Ex-Hostages Say Iraqi Troops Terrorizing Westerners; Baker Trip To Syria
Ex-Hostages Say Iraqi Troops Terrorizing Westerners; Baker Trip To Syria
Sep. 13, 1990
Undated (AP) _ Iraq warned today of terrorist attacks against American targets in retaliation for the ''insult'' to Islamic nations represented by U.S. military presence near holy sites in Saudi Arabia.
The official Iraqi News Agency said the warning was contained in an official memorandum handed to a U.S. official in Baghdad in response to an American message delivered Wednesday to the Iraqi Foreign Ministry.
The U.S. message ''claimed that certain terrorist groups which have bases in Iraq and are supported by Iraq are preparing for attacks against targets of the United States and its friends,'' the news agency said.
The memorandum given to the U.S. diplomat, who was not named, said: ''The Iraqi government categorically denies the American claims.''
But it said: ''The American government and President Bush should expect that the crimes the United States of America is committing against the Arab nation and the insult it is directing to the Islamic shrines by occupying holy lands will undoubtedly produce a natural reaction from the Arab and Islamic masses.''
The Palestine Liberation Organization has been one of Iraq's strongest backers since its Aug. 2 invasion of Kuwait. Two Palestinian leaders linked to past terrorism - George Habash and Mohammed Abbas - now have their headquarters in Baghdad.
Meanwhile, British women who have flown to freedom but left husbands behind in Kuwait say Iraqi soldiers are terrorizing Western men in the captive nation, and there were reports troops were searching house to house for more hostages.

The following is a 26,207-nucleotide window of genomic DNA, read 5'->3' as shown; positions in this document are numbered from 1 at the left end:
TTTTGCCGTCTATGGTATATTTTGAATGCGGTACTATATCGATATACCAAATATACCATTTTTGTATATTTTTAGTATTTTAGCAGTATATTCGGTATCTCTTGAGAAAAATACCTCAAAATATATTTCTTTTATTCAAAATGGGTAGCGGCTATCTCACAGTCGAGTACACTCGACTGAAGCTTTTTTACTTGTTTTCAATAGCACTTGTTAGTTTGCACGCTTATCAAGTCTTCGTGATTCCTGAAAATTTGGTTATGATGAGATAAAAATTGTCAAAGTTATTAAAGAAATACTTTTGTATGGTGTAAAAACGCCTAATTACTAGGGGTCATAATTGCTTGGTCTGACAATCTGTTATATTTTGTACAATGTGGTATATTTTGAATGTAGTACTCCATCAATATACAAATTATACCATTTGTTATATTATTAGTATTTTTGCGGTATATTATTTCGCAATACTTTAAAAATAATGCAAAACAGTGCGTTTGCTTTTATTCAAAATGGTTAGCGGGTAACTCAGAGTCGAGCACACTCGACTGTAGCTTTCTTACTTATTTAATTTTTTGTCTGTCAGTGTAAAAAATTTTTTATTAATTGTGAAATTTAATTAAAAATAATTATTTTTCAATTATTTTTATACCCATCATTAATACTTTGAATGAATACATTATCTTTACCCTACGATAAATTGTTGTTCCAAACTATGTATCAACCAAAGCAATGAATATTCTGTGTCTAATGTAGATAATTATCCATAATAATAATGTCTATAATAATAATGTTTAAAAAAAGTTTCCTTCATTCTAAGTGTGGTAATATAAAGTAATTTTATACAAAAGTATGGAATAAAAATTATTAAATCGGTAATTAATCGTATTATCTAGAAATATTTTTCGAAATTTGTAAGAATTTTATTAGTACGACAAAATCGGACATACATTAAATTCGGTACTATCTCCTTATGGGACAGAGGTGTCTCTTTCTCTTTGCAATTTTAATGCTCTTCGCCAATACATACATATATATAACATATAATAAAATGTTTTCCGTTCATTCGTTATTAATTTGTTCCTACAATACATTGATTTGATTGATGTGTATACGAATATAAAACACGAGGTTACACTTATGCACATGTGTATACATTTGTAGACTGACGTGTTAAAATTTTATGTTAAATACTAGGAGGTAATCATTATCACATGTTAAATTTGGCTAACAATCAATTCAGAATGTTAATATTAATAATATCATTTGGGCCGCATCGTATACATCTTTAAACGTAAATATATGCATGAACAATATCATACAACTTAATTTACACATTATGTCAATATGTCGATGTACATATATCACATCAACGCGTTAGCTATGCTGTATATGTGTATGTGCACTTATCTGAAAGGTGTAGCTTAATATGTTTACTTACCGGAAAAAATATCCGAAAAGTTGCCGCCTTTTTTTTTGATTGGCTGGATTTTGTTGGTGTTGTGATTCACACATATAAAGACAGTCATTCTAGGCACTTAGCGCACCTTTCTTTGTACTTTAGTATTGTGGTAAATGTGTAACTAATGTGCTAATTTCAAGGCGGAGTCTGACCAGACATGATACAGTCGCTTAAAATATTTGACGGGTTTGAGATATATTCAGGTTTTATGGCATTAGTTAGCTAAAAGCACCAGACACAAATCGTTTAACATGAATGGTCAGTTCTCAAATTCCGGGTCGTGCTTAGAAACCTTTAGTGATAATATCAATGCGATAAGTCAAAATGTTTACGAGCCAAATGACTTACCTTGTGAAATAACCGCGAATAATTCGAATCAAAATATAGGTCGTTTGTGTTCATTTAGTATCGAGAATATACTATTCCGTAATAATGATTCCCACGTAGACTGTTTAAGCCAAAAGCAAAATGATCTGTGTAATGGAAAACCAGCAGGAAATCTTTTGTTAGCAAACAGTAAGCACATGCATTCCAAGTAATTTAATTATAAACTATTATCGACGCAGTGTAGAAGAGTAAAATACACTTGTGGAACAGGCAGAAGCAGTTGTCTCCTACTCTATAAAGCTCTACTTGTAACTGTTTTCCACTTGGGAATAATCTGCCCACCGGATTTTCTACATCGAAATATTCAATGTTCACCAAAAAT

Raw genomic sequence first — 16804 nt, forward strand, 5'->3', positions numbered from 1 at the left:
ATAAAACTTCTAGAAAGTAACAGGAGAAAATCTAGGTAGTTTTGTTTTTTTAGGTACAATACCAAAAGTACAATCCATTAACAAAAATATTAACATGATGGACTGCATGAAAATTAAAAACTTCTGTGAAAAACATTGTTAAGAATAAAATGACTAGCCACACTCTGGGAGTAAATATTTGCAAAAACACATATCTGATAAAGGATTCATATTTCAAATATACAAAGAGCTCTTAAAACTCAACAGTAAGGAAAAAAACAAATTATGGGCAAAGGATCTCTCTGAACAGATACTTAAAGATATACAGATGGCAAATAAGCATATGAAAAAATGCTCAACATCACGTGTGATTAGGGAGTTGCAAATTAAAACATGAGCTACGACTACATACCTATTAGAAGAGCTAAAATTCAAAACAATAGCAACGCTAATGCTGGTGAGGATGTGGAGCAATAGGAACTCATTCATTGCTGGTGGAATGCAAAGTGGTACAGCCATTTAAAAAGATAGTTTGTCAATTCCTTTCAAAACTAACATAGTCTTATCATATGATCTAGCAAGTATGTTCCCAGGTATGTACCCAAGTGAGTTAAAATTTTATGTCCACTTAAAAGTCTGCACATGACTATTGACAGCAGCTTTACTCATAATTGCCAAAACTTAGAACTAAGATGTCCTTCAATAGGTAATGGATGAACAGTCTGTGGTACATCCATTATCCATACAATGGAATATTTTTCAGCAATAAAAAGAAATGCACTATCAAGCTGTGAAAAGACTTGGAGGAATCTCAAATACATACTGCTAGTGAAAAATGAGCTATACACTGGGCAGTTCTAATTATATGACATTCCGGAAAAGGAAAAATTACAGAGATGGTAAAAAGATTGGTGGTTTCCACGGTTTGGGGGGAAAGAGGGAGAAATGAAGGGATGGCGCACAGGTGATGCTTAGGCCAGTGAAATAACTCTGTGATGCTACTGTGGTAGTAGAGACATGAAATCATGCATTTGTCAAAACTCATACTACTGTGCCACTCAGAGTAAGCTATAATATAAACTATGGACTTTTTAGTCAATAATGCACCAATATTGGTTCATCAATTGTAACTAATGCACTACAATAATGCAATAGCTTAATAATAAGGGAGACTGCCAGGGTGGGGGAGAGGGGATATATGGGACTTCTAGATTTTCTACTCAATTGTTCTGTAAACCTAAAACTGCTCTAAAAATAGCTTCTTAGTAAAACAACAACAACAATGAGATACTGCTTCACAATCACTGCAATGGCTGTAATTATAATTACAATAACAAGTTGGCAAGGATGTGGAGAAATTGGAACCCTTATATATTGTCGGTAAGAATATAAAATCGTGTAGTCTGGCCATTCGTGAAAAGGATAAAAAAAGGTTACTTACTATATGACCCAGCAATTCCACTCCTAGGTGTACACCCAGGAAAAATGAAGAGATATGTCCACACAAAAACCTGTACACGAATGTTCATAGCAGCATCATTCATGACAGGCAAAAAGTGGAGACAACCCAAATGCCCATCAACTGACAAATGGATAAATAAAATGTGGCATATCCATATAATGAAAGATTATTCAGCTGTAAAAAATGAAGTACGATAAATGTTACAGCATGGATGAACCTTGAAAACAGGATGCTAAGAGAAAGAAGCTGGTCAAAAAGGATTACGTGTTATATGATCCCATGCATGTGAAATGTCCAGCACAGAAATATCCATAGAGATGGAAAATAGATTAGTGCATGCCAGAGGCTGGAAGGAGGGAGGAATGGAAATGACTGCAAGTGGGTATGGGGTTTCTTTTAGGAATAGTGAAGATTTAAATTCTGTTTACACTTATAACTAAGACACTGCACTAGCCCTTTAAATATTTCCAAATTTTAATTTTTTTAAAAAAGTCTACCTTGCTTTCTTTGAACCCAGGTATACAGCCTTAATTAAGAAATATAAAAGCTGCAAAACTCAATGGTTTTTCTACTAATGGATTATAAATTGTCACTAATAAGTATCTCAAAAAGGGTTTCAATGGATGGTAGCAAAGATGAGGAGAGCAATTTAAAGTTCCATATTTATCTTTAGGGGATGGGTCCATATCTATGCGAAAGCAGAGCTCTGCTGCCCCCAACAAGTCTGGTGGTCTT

The State Department said it had information that Iraqi troops were mounting intensified, more systematic searches for American men in the oil- rich Persian Gulf emirate they seized.
One evacuee said Kuwaiti resistance fighters who called a general strike shot some residents who ignored the order.
Washington pressed on with diplomatic efforts to isolate Iraq. Secretary of State James Baker III was to fly today to Syria.
U.S. relations with Syria have in the past been strained over its support of terrorists but Damascus is an ally in the desert military standoff with Iraqi President Saddam Hussein.
The trip comes as Iraq rapidly reconciles with neighboring Iran, which after an eight-yfered free oil for Third World nations.
The League of Red Cross will send medicine to Iraq for children, pregnant women and the elderly, a spokeswoman for the Geneva-based organization said today. The spokeswoman, Anne Naef, said a doctor from the Red Cross and Red Crescent Societies would travel to Baghdad within the next few days to assess medical requirements of both Iraqis and foreign residents.
She said the doctor had no mandate to go to Kuwait. Iraq has not allowed another group, the Swiss International Committee of the Red Cross, into Kuwait.
Tens of thousands of foreigners remained trapped in Iraq and Kuwait, and masses of mostly penniless Asian refugees were still stranded in camps in neighboring Jordan awaiting transportation to their homelands.
Egypt said today that its diplomats have followed other foreign envoys in abandoning their embassies in Kuwait. Iraqi troops have besieged the U.S. and other missions that remained staffed, trying to starve them out. Power and water have also been cut to many missions, making conditions insufferable.
In Washington, State Department deputy spokesman Richard Boucher said Iraqi authorities searching for American men in Kuwait are tightening the dragnet.
''In Kuwait, there has been increased harassment of U.S. citizens, and more systematic house-to-house searches for American men are now being conducted,'' he said.